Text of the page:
list vs tuple

Bruce Sass bsass at
Sat Mar 31 22:51:51 CEST 2001

On Sat, 31 Mar 2001, deadmeat wrote:

> > - There is an difference between "copy" and "deep copy". What happens if
> > you make copy a structure that contains pointers in it?
> then you got a problem :)
> but thats not the point - which when the statement a = b copies the data
> across for one type it's expected to do it for others.  It doesn't, so it's
> inconsistant, contrary to the original claim.

But that is not what is happening!

	a = 1

points "a" to an object
(which just happens to have the name "1" and an integer value of 1)

	b = a

points "b" to the same object "a" points to (not to "a" itself)

	a = 2

points "a" to a different object,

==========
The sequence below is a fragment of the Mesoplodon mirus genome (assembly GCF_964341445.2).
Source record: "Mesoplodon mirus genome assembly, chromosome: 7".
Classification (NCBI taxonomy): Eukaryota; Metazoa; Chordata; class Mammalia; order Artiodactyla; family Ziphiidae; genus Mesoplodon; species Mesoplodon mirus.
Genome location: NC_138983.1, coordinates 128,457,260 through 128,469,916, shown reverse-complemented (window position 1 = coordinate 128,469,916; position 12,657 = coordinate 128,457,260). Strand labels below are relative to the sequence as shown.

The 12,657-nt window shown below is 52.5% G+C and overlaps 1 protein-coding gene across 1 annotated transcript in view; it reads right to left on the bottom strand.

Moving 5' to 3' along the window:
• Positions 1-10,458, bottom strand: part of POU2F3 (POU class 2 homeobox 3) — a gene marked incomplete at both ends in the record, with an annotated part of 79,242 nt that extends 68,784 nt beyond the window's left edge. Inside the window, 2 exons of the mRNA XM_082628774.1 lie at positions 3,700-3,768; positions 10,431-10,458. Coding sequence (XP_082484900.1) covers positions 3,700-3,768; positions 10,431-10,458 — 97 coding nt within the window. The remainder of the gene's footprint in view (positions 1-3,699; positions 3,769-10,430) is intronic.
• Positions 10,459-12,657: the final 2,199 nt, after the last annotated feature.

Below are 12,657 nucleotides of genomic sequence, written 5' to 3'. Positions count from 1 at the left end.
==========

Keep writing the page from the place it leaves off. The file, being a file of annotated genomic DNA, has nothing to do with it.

but "b" is unaffected because the only relationship it has with "a"
is/was the fleeting one of having referred to the same object at some
point during the program's execution.

You seem to be thinking of "a = 1" as a statement which creates an
integer object with the value of 1 and the name "a", when it is
actually just creating a pointer labeled "a" to an object whose value
is int(1).  It may seem subtle, but it is a big distinction, and is
why your int vs list example a few posts back was flawed... in the
first case (integers)  you were changing what objects the labels were
refering to, in the second example (lists) you were modifying the
contents of an object referred to by more than one label -- apples and
oranges, eh.


- Bruce

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